MANCHESTER — Technology and schools seem to go hand and hand, and Cape Ann school districts have all made leaps and bounds since the days of chalk boards and clapping erasers.
Students at both Manchester Memorial School and Essex Elementary can literally hear the change. Both schools now have state-of-the-art sound systems, which enable teachers and students alike to project their voices across the classroom.
The new technology was made possible by the Spaulding Education Fund, which allocated more than $100,000 to the school district last year.
Tracy Davis, a member of the fund Steering Committee, said about 20 of the classrooms in Manchester Memorial have the new equipment and 18 in Essex. They were funded for about $25,000.
Patricia Fleming, a third grade teacher for Manchester Memorial School, said the teaching tool has become a staple in her education arsenal.
“No more sore throats,” she said Tuesday.
Fleming said the microphones and speakers allow her, as well as other students, to speak clearly without yelling. Nobody now has to compete with children at recess or kids roaming the halls.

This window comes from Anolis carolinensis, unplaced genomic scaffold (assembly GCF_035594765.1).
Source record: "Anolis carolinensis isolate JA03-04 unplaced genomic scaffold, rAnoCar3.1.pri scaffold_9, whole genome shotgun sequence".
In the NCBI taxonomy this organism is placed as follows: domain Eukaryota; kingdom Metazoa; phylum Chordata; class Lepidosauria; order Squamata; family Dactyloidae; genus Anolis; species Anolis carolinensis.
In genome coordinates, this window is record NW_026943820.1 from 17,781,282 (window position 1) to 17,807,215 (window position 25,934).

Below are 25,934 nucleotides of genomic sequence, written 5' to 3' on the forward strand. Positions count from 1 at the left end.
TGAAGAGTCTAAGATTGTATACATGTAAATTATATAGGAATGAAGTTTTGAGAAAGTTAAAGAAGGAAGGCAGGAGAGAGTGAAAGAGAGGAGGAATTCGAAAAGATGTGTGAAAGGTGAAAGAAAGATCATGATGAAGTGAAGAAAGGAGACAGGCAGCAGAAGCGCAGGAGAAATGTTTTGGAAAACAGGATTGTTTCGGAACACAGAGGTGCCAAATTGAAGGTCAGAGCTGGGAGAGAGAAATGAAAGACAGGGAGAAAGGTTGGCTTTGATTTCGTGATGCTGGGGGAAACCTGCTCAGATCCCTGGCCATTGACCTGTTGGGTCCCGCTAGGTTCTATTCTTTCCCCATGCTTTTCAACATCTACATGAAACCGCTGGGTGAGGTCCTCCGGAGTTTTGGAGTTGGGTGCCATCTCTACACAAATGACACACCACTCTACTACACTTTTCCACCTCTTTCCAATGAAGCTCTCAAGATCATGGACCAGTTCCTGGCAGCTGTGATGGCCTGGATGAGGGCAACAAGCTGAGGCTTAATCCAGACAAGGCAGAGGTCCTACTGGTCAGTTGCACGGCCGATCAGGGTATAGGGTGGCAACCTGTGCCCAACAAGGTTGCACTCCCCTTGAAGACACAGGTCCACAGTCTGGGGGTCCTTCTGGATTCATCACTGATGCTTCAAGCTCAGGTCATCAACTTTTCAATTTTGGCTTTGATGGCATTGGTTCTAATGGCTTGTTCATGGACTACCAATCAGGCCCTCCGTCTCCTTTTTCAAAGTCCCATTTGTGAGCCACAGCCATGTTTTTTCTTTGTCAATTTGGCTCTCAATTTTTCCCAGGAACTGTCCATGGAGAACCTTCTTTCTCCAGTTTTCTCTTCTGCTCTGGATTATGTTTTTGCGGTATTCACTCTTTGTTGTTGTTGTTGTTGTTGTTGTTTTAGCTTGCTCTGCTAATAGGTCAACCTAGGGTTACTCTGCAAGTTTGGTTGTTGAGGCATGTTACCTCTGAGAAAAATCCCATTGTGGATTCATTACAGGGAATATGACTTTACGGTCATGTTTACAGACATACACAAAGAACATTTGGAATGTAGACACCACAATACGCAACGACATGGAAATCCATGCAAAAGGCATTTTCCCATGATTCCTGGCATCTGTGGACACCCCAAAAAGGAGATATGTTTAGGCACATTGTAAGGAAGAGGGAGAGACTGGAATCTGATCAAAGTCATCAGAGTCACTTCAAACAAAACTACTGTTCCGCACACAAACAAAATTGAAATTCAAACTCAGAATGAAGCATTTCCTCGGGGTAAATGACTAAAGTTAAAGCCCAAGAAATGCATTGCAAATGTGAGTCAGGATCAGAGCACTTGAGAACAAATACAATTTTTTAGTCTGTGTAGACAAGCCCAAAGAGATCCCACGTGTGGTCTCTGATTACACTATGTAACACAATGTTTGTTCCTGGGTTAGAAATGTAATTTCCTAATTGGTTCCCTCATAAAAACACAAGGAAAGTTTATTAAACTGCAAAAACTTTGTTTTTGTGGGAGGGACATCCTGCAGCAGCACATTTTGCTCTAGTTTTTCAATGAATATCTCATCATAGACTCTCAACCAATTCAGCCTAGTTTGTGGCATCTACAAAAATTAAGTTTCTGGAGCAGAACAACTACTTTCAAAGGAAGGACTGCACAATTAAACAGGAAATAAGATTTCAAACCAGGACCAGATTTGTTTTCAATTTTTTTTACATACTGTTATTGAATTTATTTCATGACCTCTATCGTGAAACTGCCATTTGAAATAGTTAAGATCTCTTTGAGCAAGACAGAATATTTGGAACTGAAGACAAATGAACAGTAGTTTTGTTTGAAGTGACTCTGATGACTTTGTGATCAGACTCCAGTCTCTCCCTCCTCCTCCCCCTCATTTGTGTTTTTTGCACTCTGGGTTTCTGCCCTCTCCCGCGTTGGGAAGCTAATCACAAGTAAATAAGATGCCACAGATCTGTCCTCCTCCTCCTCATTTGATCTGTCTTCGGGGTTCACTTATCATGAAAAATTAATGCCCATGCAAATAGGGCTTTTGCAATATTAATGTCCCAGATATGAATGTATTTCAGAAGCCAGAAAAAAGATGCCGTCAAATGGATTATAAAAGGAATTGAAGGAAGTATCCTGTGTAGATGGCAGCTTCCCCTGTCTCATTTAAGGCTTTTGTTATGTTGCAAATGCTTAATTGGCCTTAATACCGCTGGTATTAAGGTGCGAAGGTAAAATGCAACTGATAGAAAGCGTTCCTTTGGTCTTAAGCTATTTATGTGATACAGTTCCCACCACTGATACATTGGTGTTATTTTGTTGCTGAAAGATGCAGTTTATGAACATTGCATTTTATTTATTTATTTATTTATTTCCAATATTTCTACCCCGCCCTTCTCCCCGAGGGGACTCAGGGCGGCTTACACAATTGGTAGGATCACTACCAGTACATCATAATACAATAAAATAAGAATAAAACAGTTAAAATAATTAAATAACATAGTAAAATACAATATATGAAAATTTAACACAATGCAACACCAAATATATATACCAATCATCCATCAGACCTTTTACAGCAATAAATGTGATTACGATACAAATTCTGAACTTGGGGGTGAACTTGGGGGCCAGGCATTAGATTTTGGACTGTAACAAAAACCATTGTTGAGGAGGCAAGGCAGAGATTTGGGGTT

A number of the classes are now using the sound system, which was passed in a pilot program last year, according to Ann Pulver, who co-chairs the Spaulding Fund Steering Committee.
Students were tasked with describing a favorite activity or place as a part of a writing assignment, and Luke Muruzzi, a soft-spoken third-grader, read his assignment aloud. This time all of his classmates were able to hear him.
”I really like hockey; I started playing when I was 3 years old,” he said. “You get to travel all over Massachusetts, too.”
Davis said approximately $47,000 was awarded in the 2011 grant cycle, allowing students to use iPads in the classroom this year. There are 30 iPads at the high school, 10 for first-graders at Manchester Memorial and 30 for the Essex Elementary first-graders.